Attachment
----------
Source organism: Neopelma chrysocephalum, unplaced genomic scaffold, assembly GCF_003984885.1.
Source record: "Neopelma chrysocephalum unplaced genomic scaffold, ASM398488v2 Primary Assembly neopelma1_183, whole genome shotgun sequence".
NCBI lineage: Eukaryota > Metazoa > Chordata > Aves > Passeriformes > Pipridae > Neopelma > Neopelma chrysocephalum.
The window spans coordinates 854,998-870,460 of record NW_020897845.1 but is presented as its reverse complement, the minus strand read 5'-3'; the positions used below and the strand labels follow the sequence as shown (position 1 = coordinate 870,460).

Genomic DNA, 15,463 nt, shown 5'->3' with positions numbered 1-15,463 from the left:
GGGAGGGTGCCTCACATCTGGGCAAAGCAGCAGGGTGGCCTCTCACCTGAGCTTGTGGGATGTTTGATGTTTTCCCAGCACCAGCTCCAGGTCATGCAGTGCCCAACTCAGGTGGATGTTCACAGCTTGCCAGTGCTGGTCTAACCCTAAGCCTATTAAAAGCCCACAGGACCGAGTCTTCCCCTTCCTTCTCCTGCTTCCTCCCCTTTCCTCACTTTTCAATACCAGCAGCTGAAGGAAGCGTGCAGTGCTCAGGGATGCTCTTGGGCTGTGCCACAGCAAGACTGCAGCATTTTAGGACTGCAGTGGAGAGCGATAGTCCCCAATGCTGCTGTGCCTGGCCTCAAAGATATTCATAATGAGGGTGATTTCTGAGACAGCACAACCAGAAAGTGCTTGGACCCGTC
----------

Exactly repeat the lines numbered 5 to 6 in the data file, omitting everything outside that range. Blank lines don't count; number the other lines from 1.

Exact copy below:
Genomic DNA, 15,463 nt, shown 5'->3' with positions numbered 1-15,463 from the left:
GGGAGGGTGCCTCACATCTGGGCAAAGCAGCAGGGTGGCCTCTCACCTGAGCTTGTGGGATGTTTGATGTTTTCCCAGCACCAGCTCCAGGTCATGCAGTGCCCAACTCAGGTGGATGTTCACAGCTTGCCAGTGCTGGTCTAACCCTAAGCCTATTAAAAGCCCACAGGACCGAGTCTTCCCCTTCCTTCTCCTGCTTCCTCCCCTTTCCTCACTTTTCAATACCAGCAGCTGAAGGAAGCGTGCAGTGCTCAGGGATGCTCTTGGGCTGTGCCACAGCAAGACTGCAGCATTTTAGGACTGCAGTGGAGAGCGATAGTCCCCAATGCTGCTGTGCCTGGCCTCAAAGATATTCATAATGAGGGTGATTTCTGAGACAGCACAACCAGAAAGTGCTTGGACCCGTC